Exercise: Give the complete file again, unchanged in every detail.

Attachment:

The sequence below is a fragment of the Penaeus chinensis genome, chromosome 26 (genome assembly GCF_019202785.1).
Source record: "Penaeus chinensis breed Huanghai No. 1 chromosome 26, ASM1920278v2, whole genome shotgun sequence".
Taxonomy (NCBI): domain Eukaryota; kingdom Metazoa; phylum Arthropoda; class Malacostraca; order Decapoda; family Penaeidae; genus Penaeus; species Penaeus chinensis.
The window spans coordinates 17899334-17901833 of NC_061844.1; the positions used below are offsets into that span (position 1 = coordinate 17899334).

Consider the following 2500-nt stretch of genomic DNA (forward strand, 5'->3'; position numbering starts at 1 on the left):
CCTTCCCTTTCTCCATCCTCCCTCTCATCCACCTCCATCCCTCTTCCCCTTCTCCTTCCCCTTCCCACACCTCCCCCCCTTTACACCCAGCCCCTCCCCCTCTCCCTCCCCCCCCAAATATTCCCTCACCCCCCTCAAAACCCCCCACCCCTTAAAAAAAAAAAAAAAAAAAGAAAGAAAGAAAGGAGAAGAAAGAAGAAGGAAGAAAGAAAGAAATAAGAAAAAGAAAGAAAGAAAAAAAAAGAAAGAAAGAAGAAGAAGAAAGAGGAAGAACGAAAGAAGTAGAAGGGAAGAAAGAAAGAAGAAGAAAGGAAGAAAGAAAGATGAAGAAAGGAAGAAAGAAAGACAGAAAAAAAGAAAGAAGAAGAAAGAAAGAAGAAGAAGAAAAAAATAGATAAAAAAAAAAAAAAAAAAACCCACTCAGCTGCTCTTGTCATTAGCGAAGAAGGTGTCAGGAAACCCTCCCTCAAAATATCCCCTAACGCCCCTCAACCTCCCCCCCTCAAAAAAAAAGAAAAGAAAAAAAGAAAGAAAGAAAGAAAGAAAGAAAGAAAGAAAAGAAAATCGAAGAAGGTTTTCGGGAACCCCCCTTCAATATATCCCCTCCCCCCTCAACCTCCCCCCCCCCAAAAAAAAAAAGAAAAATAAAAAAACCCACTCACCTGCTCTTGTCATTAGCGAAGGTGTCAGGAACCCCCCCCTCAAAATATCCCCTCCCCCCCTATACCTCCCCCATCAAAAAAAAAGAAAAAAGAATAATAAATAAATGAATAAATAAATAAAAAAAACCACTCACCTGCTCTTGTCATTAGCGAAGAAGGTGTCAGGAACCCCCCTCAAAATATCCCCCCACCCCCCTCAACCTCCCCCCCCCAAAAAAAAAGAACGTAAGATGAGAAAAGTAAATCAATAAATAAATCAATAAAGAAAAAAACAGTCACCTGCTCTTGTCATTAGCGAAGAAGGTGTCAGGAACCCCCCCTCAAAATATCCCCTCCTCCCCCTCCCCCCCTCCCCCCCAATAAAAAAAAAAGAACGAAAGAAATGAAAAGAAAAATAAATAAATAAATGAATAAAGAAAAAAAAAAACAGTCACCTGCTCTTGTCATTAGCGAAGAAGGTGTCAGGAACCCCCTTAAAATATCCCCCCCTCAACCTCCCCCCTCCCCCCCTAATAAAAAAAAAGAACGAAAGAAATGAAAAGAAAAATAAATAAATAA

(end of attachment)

The sequence below is a fragment of the Penaeus chinensis genome, chromosome 26 (genome assembly GCF_019202785.1).
Source record: "Penaeus chinensis breed Huanghai No. 1 chromosome 26, ASM1920278v2, whole genome shotgun sequence".
Taxonomy (NCBI): domain Eukaryota; kingdom Metazoa; phylum Arthropoda; class Malacostraca; order Decapoda; family Penaeidae; genus Penaeus; species Penaeus chinensis.
The window spans coordinates 17899334-17901833 of NC_061844.1; the positions used below are offsets into that span (position 1 = coordinate 17899334).

Consider the following 2500-nt stretch of genomic DNA (forward strand, 5'->3'; position numbering starts at 1 on the left):
CCTTCCCTTTCTCCATCCTCCCTCTCATCCACCTCCATCCCTCTTCCCCTTCTCCTTCCCCTTCCCACACCTCCCCCCCTTTACACCCAGCCCCTCCCCCTCTCCCTCCCCCCCCAAATATTCCCTCACCCCCCTCAAAACCCCCCACCCCTTAAAAAAAAAAAAAAAAAAAGAAAGAAAGAAAGGAGAAGAAAGAAGAAGGAAGAAAGAAAGAAATAAGAAAAAGAAAGAAAGAAAAAAAAAGAAAGAAAGAAGAAGAAGAAAGAGGAAGAACGAAAGAAGTAGAAGGGAAGAAAGAAAGAAGAAGAAAGGAAGAAAGAAAGATGAAGAAAGGAAGAAAGAAAGACAGAAAAAAAGAAAGAAGAAGAAAGAAAGAAGAAGAAGAAAAAAATAGATAAAAAAAAAAAAAAAAAAACCCACTCAGCTGCTCTTGTCATTAGCGAAGAAGGTGTCAGGAAACCCTCCCTCAAAATATCCCCTAACGCCCCTCAACCTCCCCCCCTCAAAAAAAAAGAAAAGAAAAAAAGAAAGAAAGAAAGAAAGAAAGAAAGAAAGAAAAGAAAATCGAAGAAGGTTTTCGGGAACCCCCCTTCAATATATCCCCTCCCCCCTCAACCTCCCCCCCCCCAAAAAAAAAAAGAAAAATAAAAAAACCCACTCACCTGCTCTTGTCATTAGCGAAGGTGTCAGGAACCCCCCCCTCAAAATATCCCCTCCCCCCCTATACCTCCCCCATCAAAAAAAAAGAAAAAAGAATAATAAATAAATGAATAAATAAATAAAAAAAACCACTCACCTGCTCTTGTCATTAGCGAAGAAGGTGTCAGGAACCCCCCTCAAAATATCCCCCCACCCCCCTCAACCTCCCCCCCCCAAAAAAAAAGAACGTAAGATGAGAAAAGTAAATCAATAAATAAATCAATAAAGAAAAAAACAGTCACCTGCTCTTGTCATTAGCGAAGAAGGTGTCAGGAACCCCCCCTCAAAATATCCCCTCCTCCCCCTCCCCCCCTCCCCCCCAATAAAAAAAAAAGAACGAAAGAAATGAAAAGAAAAATAAATAAATAAATGAATAAAGAAAAAAAAAAACAGTCACCTGCTCTTGTCATTAGCGAAGAAGGTGTCAGGAACCCCCTTAAAATATCCCCCCCTCAACCTCCCCCCTCCCCCCCTAATAAAAAAAAAGAACGAAAGAAATGAAAAGAAAAATAAATAAATAA